Name: Dead To Rights review Category: Action Developer: Namco Publisher: Namco Players: 1
Dead To Rights 8/28/2002
Learn Game Programming
DeVry's Game and Simulation Programming curriculum will prepare you for taking on various development roles in the game industry.
Game Art & Design Degree
Westwoods’s game art & design program will teach you everything you will need to know before you apply for a job in the game industry.
Namco gives us the first truly adult title for the XBox. Does it stack up to expectations?
The time is finally upon us, videogames have matured into a form of adult entertainment that we, as adults can finally enjoy. Sure this is a small step, and not every game flooded with tits and ass is going to be great, but at least we have a stepping stone for what is to come. If Dead To Rights is any indication of the things to come for us older gamers, the future surely looks bright. With it's gritty action sequences, gore infested death scenes, and stripper toting mini-games DTR is sure to turn a few heads, and not just the ones beneath our belts. Let us delve into the noir that is Dead To Rights!
Sure you have read countless reviews on this game and they all compare it to Max Payne. I won't deny that it shares some similarities with the trench coated one, but I will tell you that while playing this game Max Payne never entered my mind. This is simply because DTR does so much to keep you interested in it's storyline, game play, and action sequences that making comparisons can only be done by feeble minded game reviewers who simply play the games to analyze them. I myself was intrigued from the get go, the game starts you off by giving you sort of a tutorial on how the combat system works. Each time a situation is presented it shows you a new way to handle it. After that it is all up to you how the game is played, this kind of freedom and perplexity gives the player a much greater sense of control, thus creating a better game play experience.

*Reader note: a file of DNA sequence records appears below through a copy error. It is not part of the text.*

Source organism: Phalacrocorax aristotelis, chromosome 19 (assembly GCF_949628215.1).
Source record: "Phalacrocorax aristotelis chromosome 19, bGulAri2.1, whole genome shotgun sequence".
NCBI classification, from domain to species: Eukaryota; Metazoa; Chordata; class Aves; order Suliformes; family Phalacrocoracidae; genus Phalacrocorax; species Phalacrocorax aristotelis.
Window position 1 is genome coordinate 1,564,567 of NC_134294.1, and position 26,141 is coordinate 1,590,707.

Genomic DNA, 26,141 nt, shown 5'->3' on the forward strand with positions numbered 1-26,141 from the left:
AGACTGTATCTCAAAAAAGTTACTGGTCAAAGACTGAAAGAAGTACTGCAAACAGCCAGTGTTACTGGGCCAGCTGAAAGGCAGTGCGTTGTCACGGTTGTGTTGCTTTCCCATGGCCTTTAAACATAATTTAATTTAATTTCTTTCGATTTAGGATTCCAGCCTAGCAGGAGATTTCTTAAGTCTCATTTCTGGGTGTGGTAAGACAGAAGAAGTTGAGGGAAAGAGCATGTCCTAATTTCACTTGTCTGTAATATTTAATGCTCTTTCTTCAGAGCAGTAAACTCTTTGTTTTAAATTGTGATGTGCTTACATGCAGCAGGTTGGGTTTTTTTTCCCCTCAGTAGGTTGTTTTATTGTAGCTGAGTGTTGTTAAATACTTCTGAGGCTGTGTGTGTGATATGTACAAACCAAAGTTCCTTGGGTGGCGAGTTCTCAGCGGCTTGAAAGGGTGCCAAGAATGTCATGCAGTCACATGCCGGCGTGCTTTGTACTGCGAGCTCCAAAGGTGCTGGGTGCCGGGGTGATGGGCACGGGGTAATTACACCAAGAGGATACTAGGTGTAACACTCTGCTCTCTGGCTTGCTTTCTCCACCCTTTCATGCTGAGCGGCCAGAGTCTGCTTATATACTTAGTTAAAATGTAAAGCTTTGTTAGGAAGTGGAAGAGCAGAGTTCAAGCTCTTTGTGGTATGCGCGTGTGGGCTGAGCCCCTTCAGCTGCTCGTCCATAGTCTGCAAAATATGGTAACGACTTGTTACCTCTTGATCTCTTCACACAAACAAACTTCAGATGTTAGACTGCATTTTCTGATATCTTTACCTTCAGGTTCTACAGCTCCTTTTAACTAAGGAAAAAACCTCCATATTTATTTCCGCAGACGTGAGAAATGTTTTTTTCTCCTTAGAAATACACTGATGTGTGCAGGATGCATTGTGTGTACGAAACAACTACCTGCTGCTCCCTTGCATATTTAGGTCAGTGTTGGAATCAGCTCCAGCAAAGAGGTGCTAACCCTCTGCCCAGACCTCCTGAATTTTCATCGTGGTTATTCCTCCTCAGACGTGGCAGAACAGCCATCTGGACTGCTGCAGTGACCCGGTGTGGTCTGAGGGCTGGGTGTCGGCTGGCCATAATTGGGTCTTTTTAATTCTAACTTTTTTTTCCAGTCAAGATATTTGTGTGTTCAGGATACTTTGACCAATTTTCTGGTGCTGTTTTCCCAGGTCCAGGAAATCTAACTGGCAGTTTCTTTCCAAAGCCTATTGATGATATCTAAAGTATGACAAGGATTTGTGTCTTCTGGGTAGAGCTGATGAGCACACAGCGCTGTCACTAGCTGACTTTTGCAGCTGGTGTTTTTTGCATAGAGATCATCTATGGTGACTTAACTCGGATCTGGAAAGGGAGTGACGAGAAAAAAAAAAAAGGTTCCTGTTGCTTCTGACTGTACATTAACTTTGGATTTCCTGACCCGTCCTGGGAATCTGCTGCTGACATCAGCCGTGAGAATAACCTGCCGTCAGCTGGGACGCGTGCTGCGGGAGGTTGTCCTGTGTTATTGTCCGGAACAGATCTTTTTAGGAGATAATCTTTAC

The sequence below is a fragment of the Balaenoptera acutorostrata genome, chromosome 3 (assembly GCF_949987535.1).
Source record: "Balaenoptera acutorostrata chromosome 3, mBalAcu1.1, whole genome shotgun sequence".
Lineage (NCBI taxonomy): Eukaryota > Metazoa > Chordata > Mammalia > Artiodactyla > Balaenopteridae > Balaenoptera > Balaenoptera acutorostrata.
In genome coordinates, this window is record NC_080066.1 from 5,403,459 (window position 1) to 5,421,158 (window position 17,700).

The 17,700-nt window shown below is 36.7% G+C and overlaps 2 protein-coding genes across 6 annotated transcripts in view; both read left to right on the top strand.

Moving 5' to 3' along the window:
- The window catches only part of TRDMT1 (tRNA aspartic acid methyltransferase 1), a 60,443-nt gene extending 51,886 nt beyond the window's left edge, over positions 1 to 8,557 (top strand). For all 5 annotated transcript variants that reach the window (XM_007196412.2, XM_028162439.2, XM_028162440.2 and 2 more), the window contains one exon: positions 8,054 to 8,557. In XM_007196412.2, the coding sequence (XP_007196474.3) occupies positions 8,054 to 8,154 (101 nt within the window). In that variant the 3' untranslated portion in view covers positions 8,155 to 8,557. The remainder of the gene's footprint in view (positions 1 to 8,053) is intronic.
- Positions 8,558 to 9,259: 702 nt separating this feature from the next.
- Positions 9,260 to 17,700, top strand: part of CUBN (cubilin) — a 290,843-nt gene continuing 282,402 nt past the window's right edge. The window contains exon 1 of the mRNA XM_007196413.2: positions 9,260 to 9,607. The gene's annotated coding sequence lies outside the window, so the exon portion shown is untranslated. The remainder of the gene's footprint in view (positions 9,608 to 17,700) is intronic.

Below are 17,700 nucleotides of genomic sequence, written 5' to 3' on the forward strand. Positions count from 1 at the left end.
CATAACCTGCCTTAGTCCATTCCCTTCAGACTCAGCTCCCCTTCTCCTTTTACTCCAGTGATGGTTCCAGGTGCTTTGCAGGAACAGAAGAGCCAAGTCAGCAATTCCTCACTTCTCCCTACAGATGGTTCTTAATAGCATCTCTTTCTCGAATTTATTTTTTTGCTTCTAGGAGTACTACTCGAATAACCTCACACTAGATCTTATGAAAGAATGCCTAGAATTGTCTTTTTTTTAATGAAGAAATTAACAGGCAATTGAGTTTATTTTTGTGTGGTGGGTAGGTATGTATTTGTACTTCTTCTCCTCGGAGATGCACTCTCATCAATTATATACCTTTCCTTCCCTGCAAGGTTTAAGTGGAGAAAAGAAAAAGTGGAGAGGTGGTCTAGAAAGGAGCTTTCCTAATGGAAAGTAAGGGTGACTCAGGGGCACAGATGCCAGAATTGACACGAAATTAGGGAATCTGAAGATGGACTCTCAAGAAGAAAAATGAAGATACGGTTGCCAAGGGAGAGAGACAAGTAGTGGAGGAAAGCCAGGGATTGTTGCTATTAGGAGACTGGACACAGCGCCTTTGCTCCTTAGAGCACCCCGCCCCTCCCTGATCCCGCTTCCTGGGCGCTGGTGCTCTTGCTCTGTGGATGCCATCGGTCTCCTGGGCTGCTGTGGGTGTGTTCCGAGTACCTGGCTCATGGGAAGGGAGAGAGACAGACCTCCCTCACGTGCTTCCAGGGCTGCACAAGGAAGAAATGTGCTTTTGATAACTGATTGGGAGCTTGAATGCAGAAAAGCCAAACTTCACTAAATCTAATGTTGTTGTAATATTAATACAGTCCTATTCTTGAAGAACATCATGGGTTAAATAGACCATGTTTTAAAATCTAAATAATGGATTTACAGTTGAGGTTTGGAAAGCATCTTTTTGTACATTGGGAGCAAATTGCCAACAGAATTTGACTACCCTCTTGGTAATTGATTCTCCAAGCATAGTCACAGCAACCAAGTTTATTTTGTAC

The story starts you off in a junk yard shoot-out, you are the baddest cop on the force and they send you in to clean up the nasties. This is where you discover a horrible plot twist and this is where the game's story begins to grow on you. I do not want to give much away to those who haven't played it, but rest assured it will not bore you one bit. Playing DTR seems like a chore at first simply because you can do so much. When faced with multiple enemies you can opt to disarm them if you do not already have a weapon, you can sick Shadow (your canine sidekick) on them and have him retrieve you a weapon, or if you already possess a weapon you can simply use them as a human shield. After letting them digest all the oncoming bullets you can simply put a bullet in their head to finish them off, simply fabulous and gory!
The few things that keeps DTR from being a true classic is the camera work and the insane difficulty. The camera seems to want to position itself in awkward positions when mucho action is portrayed onscreen. You are left wandering what is going on at times and this results in deaths of the cheap fashion. The second gripe is that this game is very VERY difficult. Seeing the FAILED screen more than once in a section is not uncommon so don't feel too bad when you die more than ten times trying to beat down the inmates in prison.
What DTR does it does well and that is deliver you non-stop action that you can truly enjoy. Many games have attempted and more than a fair share have failed. DTR is one of those games that most people will nod off as a Max Payne rip-off, but the truth is that this game is so much more than your average story driven shooter. If you are in the need of some John Woo style action and enjoy a good challenge give DTR a try. More than likely you will come away satisfied and hungry for more. A great game that deserves much praise!
GameDiscovery.com : Xbox : Dead To Rights Review : Action